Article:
Democrats tell Trump to step down or be impeached
As his presidency imploded, Trump put on a final, unrepentant display of division by announcing on Twitter that he will skip the inauguration of Joe Biden on January 20.
"To all of those who have asked, I will not be going," he tweeted.
The statement - while not a surprise from the most divisive president in decades - scuppered any idea that Trump might seek to spend his remaining 12 days helping his Democratic successor to calm tensions.
Not since 1869 has an outgoing US president missed the inauguration of the incoming leader, a ceremony symbolizing the peaceful transfer of power.
But two days after Trump incited followers to storm Congress, his presidency is in freefall, with allies walking away and calls for his removal accelerating.
House Speaker Nancy Pelosi warned that Democrats will launch impeachment proceedings unless Trump leaves willingly, or Vice President Mike Pence invokes the 25th Amendment, where the cabinet removes the president.
"If the President does not leave office imminently and willingly, the Congress will proceed with our action," Pelosi wrote.
In a jaw dropping moment, Pelosi also revealed she had spoken Friday with the Chairman of the Joint Chiefs of Staff Mark Milley about "preventing an unstable president from initiating military hostilities or accessing the launch codes and ordering a nuclear strike."
"The situation of this unhinged President could not be more dangerous, and we must do everything that we can to protect the American people," Pelosi wrote.
Democrats in the House of Representatives, who already impeached Trump in a traumatic, partisan vote in 2019, said the unprecedented second impeachment of the president could be ready next week.
"We can act very quickly when we want to," Representative Katherine Clark told CNN.
Whether Republican leaders of the Senate would then agree to hold a lightning fast impeachment trial before the January 20 transition is another matter.
In the House, the senior Republican representative Kevin McCarthy said "impeaching the president with just 12 days left in his term will only divide our country more."
Too little, too late
Trump, whose incitement of crowds assaulting Congress capped relentless efforts to overturn Biden's November 3 election win, finally conceded defeat on Thursday and appealed for calm.
"A new administration will be inaugurated on January 20. My focus now turns to ensuring a smooth, orderly and seamless transition of power," Trump said in a short video.
However, the evidently reluctant concession, in which Trump failed to congratulate Biden or directly admit defeat, was too little, too late to calm outrage over his role in the Capitol invasion.
Five people died in the mayhem, including one woman who was shot dead and a Capitol Police officer who was pronounced dead from his injuries on Thursday. Flags over the Capitol were lowered to half-mast on Friday.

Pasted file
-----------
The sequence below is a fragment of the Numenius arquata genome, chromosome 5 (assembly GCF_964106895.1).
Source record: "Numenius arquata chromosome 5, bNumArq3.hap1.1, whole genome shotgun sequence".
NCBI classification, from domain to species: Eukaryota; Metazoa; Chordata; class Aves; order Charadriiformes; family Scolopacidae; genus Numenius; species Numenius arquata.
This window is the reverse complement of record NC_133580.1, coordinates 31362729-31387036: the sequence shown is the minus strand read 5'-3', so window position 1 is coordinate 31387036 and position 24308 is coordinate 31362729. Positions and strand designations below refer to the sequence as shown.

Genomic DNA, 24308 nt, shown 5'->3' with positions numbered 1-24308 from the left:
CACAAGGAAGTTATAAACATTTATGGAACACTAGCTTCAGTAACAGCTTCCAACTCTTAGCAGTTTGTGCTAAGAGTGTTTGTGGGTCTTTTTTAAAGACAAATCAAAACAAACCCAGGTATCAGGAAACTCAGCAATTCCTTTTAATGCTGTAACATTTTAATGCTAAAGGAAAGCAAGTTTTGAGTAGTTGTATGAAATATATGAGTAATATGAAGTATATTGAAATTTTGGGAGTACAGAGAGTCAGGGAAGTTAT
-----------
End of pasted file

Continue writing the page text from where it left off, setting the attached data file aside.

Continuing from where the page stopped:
Senator Ben Sasse, one Republican who says he will "definitely consider" impeachment, recommended that Trump at minimum step back and let his vice president run the show in the dying days.
"I think the less the president does over the next 12 days the better," he told NPR radio.
Education Secretary Betsy DeVos became the second cabinet member to quit the government, telling Trump in a letter Thursday that such "behavior was unconscionable for our country."
Earlier, Transportation Secretary Elaine Chao announced she was departing over the "entirely avoidable" violence. A string of lower level officials have also left.
According to reports, the only reason the trickle hasn't turned into a flood is the decision by senior figures to try and maintain stability during the transition to Biden.
Trump, however, appears to have lost the grip he once exercised on both the Republican party and his own staff as he rampaged through four years of one of the most turbulent presidencies in US history.
Speaking to CNN, retired Marine Corps general John Kelly, who served as Trump's chief of staff for 18 months, said the cabinet should consider the 25th Amendment but believed the president had already been put into a box.
"He can give all the orders he wants but no one is going to break the law," Kelly said.
Biden faces grim inauguration
Biden, who won seven million votes more than Trump, as well as a decisive majority in the vital state-by-state Electoral College, will be sworn in on the Capitol Steps under huge security.
Between drastic Covid-19 crowd restrictions, the absence of Trump, and a new "unscalable" fence thrown up around the congressional complex, there will be little of the ordinary inauguration vibe.
And Biden will immediately face extraordinary challenges, starting with his core campaign promise that he can "heal" the nation.
So far, the Democratic leader has carefully avoided weighing in on demands for Trump's removal.
Impeachment of the president could present the incoming Democrat with an even more polarized landscape, further complicating the task of reuniting the country.
At the same time, the crisis has sparked such revulsion in Congress on both sides of the aisle that Biden may come into office with an unexpectedly bipartisan tailwind.
On Thursday, he accused Trump of mounting an "all-out assault on the institutions of our democracy" and called the assault on Congress "one of the darkest days in the history of our nation."